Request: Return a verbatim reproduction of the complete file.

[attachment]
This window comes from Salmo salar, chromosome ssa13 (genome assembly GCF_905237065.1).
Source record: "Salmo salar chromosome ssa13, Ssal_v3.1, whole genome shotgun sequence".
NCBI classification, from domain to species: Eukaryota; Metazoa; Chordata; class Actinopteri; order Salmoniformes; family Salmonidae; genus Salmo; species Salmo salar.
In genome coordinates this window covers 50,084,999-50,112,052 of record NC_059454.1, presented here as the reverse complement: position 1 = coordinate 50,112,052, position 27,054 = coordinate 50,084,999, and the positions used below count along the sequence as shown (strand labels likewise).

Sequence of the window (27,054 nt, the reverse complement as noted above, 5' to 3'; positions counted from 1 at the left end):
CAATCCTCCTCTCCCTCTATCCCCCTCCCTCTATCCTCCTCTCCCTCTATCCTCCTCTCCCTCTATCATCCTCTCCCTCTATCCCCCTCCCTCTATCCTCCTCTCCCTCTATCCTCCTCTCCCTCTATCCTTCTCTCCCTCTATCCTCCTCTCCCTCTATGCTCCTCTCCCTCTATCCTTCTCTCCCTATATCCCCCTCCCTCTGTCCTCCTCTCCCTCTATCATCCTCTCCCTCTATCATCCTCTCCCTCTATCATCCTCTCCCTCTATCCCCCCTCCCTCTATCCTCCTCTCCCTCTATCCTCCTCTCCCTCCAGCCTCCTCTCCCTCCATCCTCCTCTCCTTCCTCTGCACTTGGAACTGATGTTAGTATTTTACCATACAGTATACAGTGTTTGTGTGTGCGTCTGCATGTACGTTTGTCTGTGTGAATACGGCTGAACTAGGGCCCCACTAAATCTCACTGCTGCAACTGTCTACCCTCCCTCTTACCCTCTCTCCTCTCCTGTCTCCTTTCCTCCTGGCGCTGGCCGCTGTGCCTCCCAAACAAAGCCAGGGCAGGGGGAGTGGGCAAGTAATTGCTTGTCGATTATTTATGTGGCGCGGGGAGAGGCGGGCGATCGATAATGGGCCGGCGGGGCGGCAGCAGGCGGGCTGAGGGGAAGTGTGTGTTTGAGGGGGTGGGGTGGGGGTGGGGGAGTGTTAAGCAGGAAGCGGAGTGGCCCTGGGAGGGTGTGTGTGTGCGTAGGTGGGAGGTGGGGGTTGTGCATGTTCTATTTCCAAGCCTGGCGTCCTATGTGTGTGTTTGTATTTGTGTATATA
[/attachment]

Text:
This window comes from Salmo salar, chromosome ssa13 (genome assembly GCF_905237065.1).
Source record: "Salmo salar chromosome ssa13, Ssal_v3.1, whole genome shotgun sequence".
NCBI classification, from domain to species: Eukaryota; Metazoa; Chordata; class Actinopteri; order Salmoniformes; family Salmonidae; genus Salmo; species Salmo salar.
In genome coordinates this window covers 50,084,999-50,112,052 of record NC_059454.1, presented here as the reverse complement: position 1 = coordinate 50,112,052, position 27,054 = coordinate 50,084,999, and the positions used below count along the sequence as shown (strand labels likewise).

Sequence of the window (27,054 nt, the reverse complement as noted above, 5' to 3'; positions counted from 1 at the left end):
CAATCCTCCTCTCCCTCTATCCCCCTCCCTCTATCCTCCTCTCCCTCTATCCTCCTCTCCCTCTATCATCCTCTCCCTCTATCCCCCTCCCTCTATCCTCCTCTCCCTCTATCCTCCTCTCCCTCTATCCTTCTCTCCCTCTATCCTCCTCTCCCTCTATGCTCCTCTCCCTCTATCCTTCTCTCCCTATATCCCCCTCCCTCTGTCCTCCTCTCCCTCTATCATCCTCTCCCTCTATCATCCTCTCCCTCTATCATCCTCTCCCTCTATCCCCCCTCCCTCTATCCTCCTCTCCCTCTATCCTCCTCTCCCTCCAGCCTCCTCTCCCTCCATCCTCCTCTCCTTCCTCTGCACTTGGAACTGATGTTAGTATTTTACCATACAGTATACAGTGTTTGTGTGTGCGTCTGCATGTACGTTTGTCTGTGTGAATACGGCTGAACTAGGGCCCCACTAAATCTCACTGCTGCAACTGTCTACCCTCCCTCTTACCCTCTCTCCTCTCCTGTCTCCTTTCCTCCTGGCGCTGGCCGCTGTGCCTCCCAAACAAAGCCAGGGCAGGGGGAGTGGGCAAGTAATTGCTTGTCGATTATTTATGTGGCGCGGGGAGAGGCGGGCGATCGATAATGGGCCGGCGGGGCGGCAGCAGGCGGGCTGAGGGGAAGTGTGTGTTTGAGGGGGTGGGGTGGGGGTGGGGGAGTGTTAAGCAGGAAGCGGAGTGGCCCTGGGAGGGTGTGTGTGTGCGTAGGTGGGAGGTGGGGGTTGTGCATGTTCTATTTCCAAGCCTGGCGTCCTATGTGTGTGTTTGTATTTGTGTATATA